Pueblo Bonito

Pueblo Bonito is the largest ancient dwelling at Chaco Canyon, and in fact the largest known Anasazi dwelling. The South wall (running vertically along the right of the photograph) is nearly 175 meters long. Pueblo Bonito grew through four major construction phases, starting in the early tenth century with a semicircular row of rooms (coinciding roughly with the left curved outer portion of the building), culminating in 1120 with over 650 rooms and an estimated resident population of 400–1000.

Aerial view of Pueblo Bonito at sunrise, with East to the top of the picture

Aerial view of Pueblo Bonito at sunrise, with East to the top of the picture.

Copyright 1999, Paul Logsdon

Throughout the world, examination of buildings for evidence of alignments towards astronomically interesting directions has been the staple of archeoastronomy, and the Anasazi dwellings have been no exception. Pueblo Bonito is located and oriented such that the tallest, four story high part of the building is ten meters from the North canyon wall, and its lower part faces South. It has been conjectured that these characteristics were intentional and designed to favor passive solar heating. Some aspects of the building's alignments seem to go beyond the requirements of solar heating, however. The building is bisected by a large, continuous wall oriented within 15' from the North-South line (horizontally on the slide), and the part of the South-facing wall located West of this wall (lower right on the slide) is in turn oriented quite close to the East-West azimuth.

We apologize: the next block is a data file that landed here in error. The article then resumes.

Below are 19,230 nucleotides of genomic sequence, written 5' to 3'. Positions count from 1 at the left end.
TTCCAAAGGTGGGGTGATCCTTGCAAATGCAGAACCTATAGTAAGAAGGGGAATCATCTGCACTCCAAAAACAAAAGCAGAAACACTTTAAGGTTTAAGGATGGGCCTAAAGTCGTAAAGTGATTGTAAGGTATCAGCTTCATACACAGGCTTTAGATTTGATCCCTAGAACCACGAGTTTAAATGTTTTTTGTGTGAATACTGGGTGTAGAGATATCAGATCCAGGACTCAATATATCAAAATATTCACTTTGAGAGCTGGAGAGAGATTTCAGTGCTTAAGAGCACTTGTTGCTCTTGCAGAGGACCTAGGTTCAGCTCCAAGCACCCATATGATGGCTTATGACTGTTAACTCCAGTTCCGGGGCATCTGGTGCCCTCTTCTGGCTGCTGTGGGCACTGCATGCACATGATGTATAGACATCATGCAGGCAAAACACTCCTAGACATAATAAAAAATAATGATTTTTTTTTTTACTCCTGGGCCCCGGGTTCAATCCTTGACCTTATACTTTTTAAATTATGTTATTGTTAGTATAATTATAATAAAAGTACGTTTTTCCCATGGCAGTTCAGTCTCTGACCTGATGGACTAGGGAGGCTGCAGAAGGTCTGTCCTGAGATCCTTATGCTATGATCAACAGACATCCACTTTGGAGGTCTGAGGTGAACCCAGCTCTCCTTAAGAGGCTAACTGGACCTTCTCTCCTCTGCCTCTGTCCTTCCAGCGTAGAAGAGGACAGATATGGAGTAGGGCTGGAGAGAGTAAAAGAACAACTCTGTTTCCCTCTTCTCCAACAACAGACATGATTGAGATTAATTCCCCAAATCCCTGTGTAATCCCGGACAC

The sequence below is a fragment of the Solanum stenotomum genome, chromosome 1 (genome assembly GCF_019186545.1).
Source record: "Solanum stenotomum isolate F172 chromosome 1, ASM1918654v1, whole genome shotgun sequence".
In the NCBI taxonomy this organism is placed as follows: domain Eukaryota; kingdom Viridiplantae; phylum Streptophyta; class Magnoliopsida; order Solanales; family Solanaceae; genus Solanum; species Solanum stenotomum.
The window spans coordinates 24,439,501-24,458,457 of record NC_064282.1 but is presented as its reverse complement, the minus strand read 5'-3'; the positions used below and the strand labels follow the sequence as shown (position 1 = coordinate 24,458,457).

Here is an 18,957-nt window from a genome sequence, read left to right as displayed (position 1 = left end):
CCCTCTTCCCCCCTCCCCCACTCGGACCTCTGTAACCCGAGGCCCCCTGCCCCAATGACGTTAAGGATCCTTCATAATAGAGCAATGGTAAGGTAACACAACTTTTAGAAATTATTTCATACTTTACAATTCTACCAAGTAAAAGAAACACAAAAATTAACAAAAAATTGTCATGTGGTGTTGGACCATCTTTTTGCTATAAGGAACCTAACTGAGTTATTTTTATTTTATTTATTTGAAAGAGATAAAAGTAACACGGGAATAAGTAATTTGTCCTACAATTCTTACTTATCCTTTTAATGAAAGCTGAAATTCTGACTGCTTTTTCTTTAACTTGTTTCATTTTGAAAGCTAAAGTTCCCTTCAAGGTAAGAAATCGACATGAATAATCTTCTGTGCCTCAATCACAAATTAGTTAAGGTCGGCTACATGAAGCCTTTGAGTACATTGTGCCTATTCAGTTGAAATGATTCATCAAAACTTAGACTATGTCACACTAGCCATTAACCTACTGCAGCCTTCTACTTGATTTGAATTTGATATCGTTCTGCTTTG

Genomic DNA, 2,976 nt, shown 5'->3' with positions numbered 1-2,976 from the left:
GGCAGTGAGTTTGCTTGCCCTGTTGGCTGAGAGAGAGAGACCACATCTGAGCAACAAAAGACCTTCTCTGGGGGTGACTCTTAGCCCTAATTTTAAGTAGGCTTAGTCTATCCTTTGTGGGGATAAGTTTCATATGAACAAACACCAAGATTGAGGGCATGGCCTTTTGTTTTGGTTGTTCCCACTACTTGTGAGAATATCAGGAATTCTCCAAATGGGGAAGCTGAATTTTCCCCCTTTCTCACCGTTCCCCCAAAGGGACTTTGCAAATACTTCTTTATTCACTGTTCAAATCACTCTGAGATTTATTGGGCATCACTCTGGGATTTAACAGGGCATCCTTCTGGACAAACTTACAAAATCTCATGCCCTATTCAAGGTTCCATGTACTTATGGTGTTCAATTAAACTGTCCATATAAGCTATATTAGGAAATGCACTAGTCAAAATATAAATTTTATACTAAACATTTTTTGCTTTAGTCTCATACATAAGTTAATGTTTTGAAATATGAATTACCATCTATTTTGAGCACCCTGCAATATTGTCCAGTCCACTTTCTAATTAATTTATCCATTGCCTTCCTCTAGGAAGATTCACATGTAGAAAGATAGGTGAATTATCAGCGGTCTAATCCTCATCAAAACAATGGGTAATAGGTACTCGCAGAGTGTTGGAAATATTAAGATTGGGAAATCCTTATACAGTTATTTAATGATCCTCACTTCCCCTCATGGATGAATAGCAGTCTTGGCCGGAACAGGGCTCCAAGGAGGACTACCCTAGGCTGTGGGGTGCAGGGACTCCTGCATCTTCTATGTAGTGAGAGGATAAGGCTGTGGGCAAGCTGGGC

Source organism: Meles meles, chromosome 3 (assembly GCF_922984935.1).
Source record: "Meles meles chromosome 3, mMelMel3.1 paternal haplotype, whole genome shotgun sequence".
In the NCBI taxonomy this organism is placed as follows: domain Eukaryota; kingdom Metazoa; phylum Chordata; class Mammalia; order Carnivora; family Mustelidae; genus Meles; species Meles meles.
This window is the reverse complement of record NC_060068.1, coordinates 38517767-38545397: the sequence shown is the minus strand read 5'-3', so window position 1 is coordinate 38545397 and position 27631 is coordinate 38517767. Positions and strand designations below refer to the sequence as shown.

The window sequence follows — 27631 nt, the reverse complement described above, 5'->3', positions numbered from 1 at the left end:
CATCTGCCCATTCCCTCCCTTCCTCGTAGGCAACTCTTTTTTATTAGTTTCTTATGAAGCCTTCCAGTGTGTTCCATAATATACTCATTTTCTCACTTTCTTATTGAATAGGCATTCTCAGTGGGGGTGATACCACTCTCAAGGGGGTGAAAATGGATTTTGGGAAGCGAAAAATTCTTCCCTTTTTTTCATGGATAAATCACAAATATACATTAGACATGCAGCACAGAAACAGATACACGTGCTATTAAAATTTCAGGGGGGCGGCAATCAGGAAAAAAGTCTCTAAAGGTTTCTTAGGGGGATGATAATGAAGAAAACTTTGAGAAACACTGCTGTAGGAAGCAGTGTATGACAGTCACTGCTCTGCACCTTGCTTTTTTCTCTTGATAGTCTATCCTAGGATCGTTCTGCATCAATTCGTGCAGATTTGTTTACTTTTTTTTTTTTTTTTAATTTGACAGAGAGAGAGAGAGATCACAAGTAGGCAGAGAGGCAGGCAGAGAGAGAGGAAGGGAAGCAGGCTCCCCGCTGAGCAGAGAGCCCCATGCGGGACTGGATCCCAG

Other noteworthy alignments are found in kivas, the circular rooms so obvious on the slide. Kivas are traditionally regarded as subterranean ceremonial chambers, but recent research has suggested that they might also have been used as dwellings during the colder winter months. Kivas are a trademark of Anasazi towns and buildings, and follow a basic design that is surprisingly constant throughout the Anasazi world, and appeared to have been inspired by the structural design of the so-called pit-houses in which the Anasazis lived prior to the sixth century. Kivas contain a fire pit and a deflecting stone aligned with a ventilation shaft built within the kiva wall. These three structural elements define an axis about which other elements, including benches, wall niches and roof posts are symmetrically positioned. This kiva axis is very often—though not universally—aligned with the North-South direction, with an accuracy that can vary greatly from one kiva to another.

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